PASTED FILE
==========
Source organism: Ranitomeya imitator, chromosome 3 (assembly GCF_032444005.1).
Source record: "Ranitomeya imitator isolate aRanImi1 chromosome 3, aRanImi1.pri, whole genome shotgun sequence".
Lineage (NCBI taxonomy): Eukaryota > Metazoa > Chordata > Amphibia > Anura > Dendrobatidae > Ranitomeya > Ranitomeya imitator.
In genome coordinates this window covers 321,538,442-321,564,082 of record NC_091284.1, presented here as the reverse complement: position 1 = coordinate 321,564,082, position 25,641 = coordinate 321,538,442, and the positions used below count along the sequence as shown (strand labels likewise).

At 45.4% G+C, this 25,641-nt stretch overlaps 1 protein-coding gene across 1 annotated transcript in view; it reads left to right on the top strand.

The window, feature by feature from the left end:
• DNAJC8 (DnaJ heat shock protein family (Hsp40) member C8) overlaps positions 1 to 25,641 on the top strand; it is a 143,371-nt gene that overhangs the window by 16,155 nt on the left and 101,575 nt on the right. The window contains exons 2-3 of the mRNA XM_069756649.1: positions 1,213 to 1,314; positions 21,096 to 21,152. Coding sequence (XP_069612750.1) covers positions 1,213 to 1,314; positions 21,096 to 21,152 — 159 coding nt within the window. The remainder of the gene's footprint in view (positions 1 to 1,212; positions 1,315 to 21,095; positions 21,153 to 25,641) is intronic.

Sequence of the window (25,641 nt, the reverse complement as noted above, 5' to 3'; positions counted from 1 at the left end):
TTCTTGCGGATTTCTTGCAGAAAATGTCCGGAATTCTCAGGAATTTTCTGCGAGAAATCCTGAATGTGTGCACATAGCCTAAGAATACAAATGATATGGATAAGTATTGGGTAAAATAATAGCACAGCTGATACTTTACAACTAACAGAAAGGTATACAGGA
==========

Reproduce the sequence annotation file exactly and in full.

Source organism: Ranitomeya imitator, chromosome 3 (assembly GCF_032444005.1).
Source record: "Ranitomeya imitator isolate aRanImi1 chromosome 3, aRanImi1.pri, whole genome shotgun sequence".
Lineage (NCBI taxonomy): Eukaryota > Metazoa > Chordata > Amphibia > Anura > Dendrobatidae > Ranitomeya > Ranitomeya imitator.
In genome coordinates this window covers 321,538,442-321,564,082 of record NC_091284.1, presented here as the reverse complement: position 1 = coordinate 321,564,082, position 25,641 = coordinate 321,538,442, and the positions used below count along the sequence as shown (strand labels likewise).

At 45.4% G+C, this 25,641-nt stretch overlaps 1 protein-coding gene across 1 annotated transcript in view; it reads left to right on the top strand.

The window, feature by feature from the left end:
• DNAJC8 (DnaJ heat shock protein family (Hsp40) member C8) overlaps positions 1 to 25,641 on the top strand; it is a 143,371-nt gene that overhangs the window by 16,155 nt on the left and 101,575 nt on the right. The window contains exons 2-3 of the mRNA XM_069756649.1: positions 1,213 to 1,314; positions 21,096 to 21,152. Coding sequence (XP_069612750.1) covers positions 1,213 to 1,314; positions 21,096 to 21,152 — 159 coding nt within the window. The remainder of the gene's footprint in view (positions 1 to 1,212; positions 1,315 to 21,095; positions 21,153 to 25,641) is intronic.

Sequence of the window (25,641 nt, the reverse complement as noted above, 5' to 3'; positions counted from 1 at the left end):
TTCTTGCGGATTTCTTGCAGAAAATGTCCGGAATTCTCAGGAATTTTCTGCGAGAAATCCTGAATGTGTGCACATAGCCTAAGAATACAAATGATATGGATAAGTATTGGGTAAAATAATAGCACAGCTGATACTTTACAACTAACAGAAAGGTATACAGGA